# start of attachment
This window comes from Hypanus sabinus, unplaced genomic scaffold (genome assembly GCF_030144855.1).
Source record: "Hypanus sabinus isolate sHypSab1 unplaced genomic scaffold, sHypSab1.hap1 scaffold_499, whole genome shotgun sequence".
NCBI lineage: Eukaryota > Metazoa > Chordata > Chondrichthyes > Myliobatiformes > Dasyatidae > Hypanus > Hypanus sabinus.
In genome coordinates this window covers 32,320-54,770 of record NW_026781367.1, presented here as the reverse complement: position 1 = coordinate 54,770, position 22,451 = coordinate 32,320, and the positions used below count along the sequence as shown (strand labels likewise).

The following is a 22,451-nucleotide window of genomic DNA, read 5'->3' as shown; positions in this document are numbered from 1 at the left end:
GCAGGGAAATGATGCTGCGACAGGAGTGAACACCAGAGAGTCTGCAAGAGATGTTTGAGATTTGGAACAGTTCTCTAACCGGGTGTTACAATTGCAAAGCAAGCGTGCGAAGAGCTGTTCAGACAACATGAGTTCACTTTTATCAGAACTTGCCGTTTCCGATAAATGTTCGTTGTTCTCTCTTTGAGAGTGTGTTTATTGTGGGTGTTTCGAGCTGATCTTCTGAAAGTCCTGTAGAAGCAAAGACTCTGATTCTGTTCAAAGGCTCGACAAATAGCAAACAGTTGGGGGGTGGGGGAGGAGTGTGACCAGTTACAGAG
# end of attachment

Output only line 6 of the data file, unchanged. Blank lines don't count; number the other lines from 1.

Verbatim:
GCAGGGAAATGATGCTGCGACAGGAGTGAACACCAGAGAGTCTGCAAGAGATGTTTGAGATTTGGAACAGTTCTCTAACCGGGTGTTACAATTGCAAAGCAAGCGTGCGAAGAGCTGTTCAGACAACATGAGTTCACTTTTATCAGAACTTGCCGTTTCCGATAAATGTTCGTTGTTCTCTCTTTGAGAGTGTGTTTATTGTGGGTGTTTCGAGCTGATCTTCTGAAAGTCCTGTAGAAGCAAAGACTCTGATTCTGTTCAAAGGCTCGACAAATAGCAAACAGTTGGGGGGTGGGGGAGGAGTGTGACCAGTTACAGAG